New Research Links Causes Of Hair Loss To Nutritional Deficiency
Whilst it may be comforting to know that humans are not alone in suffering hair loss (primates such as monkeys also experience thinning on their head) – understanding the causes of hair loss means we can take proactive action. Even though genetics does play a part, new research has uncovered a nutritional deficiency link in both men and women. And other factors, such as stress, and poor hair care, are well within our capacity to change.
The genetic link in hair loss has been well studied. It is associated with male and female pattern hair loss, or alopecia. In these individuals there is an increased sensitivity to the sex hormone, DHT. DHT stands for dihydrotestosterone, and is a powerful metabolite of testosterone. It contributes to men's unique gender characteristics, as well as facial and body hair, and the deepening of men's voices at puberty.
DHT causes the growth cycle of hair follicles to shorten, which in turn reduces the size of the hair shaft. Increasingly narrower hair is grown, sometimes as fine as fluff, and in more extreme cases, there is complete hair loss in that area.
In women, estrogen usually counteracts the effects of testosterone. But when women go through menopause, or suffer hormonal imbalances, the reduction in estrogen can lead to female pattern baldness. Fortunately, this is not as drastic in its hair loss effects as male pattern baldness. Instead the hair tends to thin, and the crown parting becomes wider.
But a very interesting study by L'Oreal has linked an iron deficiency to hair loss, in both men and women. This was a placebo controlled, double blind study in which 13,000 healthy men and women took a supplement, and had the ferritin (iron) levels in their blood measured and cross referenced with information on their hair loss.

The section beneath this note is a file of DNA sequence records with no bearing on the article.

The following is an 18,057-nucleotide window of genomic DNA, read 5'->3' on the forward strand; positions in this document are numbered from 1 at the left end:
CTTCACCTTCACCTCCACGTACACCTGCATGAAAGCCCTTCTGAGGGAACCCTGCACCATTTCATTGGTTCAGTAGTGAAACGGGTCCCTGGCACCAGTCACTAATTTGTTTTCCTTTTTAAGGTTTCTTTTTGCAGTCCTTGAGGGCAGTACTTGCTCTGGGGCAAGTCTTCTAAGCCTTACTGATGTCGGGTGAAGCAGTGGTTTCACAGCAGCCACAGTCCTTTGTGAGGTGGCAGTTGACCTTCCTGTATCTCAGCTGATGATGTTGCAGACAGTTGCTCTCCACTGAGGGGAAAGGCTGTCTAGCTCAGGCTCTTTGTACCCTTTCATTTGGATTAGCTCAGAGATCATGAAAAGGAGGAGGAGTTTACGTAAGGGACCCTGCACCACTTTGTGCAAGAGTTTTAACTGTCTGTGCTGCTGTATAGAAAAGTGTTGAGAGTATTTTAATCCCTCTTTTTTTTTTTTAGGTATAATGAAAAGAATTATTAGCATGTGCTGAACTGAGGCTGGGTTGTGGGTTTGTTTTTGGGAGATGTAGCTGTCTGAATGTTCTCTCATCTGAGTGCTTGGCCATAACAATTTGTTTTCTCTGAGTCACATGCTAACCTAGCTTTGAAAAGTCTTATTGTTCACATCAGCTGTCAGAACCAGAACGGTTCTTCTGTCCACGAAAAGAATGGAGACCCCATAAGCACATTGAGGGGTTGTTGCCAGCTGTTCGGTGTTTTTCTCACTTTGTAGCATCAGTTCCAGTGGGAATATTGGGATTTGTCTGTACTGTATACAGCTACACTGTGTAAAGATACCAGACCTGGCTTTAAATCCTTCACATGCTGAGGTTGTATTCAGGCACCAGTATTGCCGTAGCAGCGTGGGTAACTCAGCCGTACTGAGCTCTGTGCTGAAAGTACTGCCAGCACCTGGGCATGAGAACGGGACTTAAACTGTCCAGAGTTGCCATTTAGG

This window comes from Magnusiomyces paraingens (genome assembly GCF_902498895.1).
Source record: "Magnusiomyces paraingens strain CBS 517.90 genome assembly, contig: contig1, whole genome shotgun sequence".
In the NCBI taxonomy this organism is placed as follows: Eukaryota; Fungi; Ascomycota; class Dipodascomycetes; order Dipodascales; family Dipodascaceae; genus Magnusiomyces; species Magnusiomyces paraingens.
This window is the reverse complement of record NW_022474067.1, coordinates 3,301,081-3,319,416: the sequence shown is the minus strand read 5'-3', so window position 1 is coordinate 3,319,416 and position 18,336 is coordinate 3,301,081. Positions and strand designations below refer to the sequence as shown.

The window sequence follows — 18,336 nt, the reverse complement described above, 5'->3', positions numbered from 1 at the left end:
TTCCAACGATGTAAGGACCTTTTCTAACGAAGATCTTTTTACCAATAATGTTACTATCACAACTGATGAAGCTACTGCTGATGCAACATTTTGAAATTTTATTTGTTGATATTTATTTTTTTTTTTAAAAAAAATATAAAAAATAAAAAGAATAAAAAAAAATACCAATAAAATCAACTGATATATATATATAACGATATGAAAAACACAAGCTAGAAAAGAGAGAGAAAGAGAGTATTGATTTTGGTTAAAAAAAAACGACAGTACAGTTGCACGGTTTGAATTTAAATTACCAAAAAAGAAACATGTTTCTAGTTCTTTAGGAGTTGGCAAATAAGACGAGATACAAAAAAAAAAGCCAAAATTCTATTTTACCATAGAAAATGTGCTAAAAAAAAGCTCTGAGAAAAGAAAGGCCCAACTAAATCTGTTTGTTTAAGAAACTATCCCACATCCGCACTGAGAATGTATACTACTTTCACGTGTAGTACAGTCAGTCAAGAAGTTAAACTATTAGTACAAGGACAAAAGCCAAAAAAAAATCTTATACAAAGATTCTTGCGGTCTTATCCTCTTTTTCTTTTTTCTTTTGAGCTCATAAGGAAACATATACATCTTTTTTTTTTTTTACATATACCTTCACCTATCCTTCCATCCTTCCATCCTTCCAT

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The results showed not only a link between hair loss and iron deficiency, but they were able to estimate the risk of hair loss in a certain level of iron deficiency. For example, women whose blood ferritin levels dropped from a normal 70µg/l to 40µg/l, had a 28% higher chance of severe hair loss. The post menopausal women in the study who had severe hair loss all had much lower levels of iron than the women who didn't have severe hair loss.
The problem with iron supplementation, however, is that excess iron builds up in the body's tissues and becomes toxic. It has been associated with an increased risk of developing chronic illnesses. Iron levels can be tested by a doctor, so if hair loss is a concern, its best to get your iron levels tested first before taking iron supplements.
Other potential causes of hair loss – or at least, contributing factors are stress and poor hair care practices. Not brushing hair regularly, or washing it regularly, can affect the normal hair growth cycle.
When hair that is naturally at the end of its life cycle is removed through brushing, it allows another hair to grow underneath it. Regular brushing naturally removes dead hair that is ready to fall out. Not removing that hair means new growth cannot occur, as the old hair smothers the new growth. Dirt and oil build up can have a similar effect, so its important to wash hair regularly.
Stress can affect the circulation of nutrients and oxygen to the scalp, by causing the muscles in the scalp to tighten. If this happens over a long period of time, premature hair loss can occur. This cause of hair loss is distinct from male pattern baldness (which is hormonal), but it can certainly exacerbate the condition. And stress reduction techniques are simple things that can be added to a daily routine, to prevent hair loss, and improve the overall quality of life.
2. Wikipedia Health